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Interview with Cristina Comandașu, new member of the European Radio Union Classical Music Group

Friday, 26 April 2024 , ora 13.35

Our colleague Cristina Comandașu, manager of Radio România Muzical, has become a member of the Classical Music Group of the European Broadcasting Union for the period 2024-2026. The group also includes representatives from public broadcasters in Ireland, Austria, Vatican, Germany, France, Great Britain, Denmark, Italy, Hungary.

First of all, congratulations! I'm sure that a large number of our listeners want to know exactly what the work of this group entails.

It is the classical music group of the EBU - European Broadcasting Union. It is a selection of members that is made every two years for this group, which is basically the strategy part for what classical music means at the European Broadcasting Union.

We have very strong connections with the European Broadcasting Union, as part, primarily, of this association of public broadcasters, and through the musical exchanges that are made. Romania is not represented there for the first time. Until two years ago, it was represented by our colleague Alina Velea, who now works in the International Relations Department, but who was part of the Radio România Muzical team until ten years ago.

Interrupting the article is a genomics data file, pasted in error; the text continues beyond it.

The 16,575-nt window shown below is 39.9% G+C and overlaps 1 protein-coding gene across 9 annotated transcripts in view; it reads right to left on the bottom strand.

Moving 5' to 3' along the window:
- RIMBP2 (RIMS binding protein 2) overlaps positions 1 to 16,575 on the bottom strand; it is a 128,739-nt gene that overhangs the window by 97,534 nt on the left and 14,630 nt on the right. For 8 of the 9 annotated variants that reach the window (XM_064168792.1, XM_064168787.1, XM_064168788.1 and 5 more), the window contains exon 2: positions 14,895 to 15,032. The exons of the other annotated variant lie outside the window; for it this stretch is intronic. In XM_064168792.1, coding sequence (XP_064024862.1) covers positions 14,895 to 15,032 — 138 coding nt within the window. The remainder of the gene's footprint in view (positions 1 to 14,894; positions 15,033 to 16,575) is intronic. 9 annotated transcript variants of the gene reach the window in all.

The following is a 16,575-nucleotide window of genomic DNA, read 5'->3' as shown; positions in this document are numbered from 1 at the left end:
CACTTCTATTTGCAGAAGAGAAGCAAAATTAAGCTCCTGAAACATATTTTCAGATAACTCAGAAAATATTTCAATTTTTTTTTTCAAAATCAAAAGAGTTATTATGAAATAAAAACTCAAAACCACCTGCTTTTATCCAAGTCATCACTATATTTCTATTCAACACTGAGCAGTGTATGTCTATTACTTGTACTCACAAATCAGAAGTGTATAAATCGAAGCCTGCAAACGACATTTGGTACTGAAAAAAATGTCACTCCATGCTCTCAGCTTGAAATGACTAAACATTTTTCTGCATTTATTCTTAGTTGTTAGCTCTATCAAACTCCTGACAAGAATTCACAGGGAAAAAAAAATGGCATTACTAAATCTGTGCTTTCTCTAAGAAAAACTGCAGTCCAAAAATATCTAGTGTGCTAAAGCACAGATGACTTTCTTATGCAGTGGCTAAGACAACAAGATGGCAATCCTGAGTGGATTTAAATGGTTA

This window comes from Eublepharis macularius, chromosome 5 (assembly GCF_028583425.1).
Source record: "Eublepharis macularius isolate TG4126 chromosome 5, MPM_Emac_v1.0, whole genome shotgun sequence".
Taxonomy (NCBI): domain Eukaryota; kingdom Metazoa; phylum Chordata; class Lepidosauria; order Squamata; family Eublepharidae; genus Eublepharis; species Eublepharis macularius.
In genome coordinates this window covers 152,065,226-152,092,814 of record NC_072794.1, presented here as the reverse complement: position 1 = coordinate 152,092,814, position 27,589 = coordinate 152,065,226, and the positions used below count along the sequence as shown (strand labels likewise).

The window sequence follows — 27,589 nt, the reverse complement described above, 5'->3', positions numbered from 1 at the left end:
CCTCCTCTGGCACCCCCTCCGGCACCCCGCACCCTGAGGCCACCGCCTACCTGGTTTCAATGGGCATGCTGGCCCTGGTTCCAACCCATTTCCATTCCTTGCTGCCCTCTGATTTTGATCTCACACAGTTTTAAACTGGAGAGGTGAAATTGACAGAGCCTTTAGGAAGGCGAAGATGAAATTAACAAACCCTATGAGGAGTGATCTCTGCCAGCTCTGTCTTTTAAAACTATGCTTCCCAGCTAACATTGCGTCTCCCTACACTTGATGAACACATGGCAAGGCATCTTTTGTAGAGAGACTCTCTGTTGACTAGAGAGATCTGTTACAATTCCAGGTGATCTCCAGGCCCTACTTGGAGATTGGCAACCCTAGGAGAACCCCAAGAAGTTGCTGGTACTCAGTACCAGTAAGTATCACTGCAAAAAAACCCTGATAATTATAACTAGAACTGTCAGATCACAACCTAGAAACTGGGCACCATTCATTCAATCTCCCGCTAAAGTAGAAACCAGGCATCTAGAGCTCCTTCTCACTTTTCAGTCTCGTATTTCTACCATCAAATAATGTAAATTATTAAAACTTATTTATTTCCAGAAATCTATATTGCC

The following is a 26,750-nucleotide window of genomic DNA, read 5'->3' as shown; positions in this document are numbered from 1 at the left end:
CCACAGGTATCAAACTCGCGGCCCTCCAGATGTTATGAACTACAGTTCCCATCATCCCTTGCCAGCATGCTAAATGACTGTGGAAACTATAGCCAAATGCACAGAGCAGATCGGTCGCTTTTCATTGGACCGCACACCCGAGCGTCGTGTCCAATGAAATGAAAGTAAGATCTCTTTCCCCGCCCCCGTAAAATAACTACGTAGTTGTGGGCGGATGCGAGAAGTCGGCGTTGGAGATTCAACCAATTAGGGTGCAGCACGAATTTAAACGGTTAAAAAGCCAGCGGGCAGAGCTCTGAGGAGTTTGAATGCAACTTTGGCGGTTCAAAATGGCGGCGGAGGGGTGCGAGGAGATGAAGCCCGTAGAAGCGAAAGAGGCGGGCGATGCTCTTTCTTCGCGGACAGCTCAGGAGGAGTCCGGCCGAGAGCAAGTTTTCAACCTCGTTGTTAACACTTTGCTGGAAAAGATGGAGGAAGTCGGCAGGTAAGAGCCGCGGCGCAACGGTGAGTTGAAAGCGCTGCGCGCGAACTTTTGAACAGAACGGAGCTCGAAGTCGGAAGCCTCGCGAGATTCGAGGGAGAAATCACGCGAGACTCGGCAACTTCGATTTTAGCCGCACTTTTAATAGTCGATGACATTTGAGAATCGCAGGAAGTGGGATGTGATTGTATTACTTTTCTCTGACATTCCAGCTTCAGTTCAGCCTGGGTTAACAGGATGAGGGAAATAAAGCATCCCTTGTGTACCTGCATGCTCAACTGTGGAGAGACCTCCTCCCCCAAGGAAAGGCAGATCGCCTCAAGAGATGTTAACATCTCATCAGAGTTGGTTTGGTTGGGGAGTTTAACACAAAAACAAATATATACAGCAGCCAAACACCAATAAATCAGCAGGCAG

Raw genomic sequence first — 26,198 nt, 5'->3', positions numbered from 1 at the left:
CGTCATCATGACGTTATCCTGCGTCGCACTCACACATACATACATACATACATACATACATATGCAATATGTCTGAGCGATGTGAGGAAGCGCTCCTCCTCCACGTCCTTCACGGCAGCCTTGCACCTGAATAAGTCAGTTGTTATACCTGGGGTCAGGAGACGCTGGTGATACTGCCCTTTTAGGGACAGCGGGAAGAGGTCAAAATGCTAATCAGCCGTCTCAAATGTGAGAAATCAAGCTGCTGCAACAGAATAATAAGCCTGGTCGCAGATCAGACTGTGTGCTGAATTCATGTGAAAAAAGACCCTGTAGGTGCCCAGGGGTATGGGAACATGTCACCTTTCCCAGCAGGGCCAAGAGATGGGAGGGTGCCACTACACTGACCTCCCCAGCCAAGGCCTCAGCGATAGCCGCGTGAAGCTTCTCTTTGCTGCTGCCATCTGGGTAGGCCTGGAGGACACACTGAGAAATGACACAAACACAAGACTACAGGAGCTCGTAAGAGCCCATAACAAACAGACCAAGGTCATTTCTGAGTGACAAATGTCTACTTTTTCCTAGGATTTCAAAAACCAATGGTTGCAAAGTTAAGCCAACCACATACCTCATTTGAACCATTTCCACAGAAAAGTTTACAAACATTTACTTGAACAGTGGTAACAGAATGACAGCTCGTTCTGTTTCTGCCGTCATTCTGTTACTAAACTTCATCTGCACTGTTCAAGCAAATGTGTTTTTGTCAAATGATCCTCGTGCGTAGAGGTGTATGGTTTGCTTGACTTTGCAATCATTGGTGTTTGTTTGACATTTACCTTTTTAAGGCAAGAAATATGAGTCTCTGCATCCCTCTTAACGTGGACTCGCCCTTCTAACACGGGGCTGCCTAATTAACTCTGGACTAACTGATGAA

So we have links that everyone can hear thanks to the direct broadcasts we make. Radio România Muzical is, in fact, the European radio station that broadcasts the most live concerts in the EBU offer. I myself have been the initiator of some very resonant projects, such as the "Ode to Peace", in March 2022, on the occasion of the outbreak of war in Ukraine... and now we see that Beethoven's Ninth Symphony has really become a symbol for Europeanness. But the first time this happened was on 10 March 2022, at the initiative of the editor-in-chief of Radio România Muzical, Cristina Comandașu, here.

What does this appointment mean for Radio România Muzical?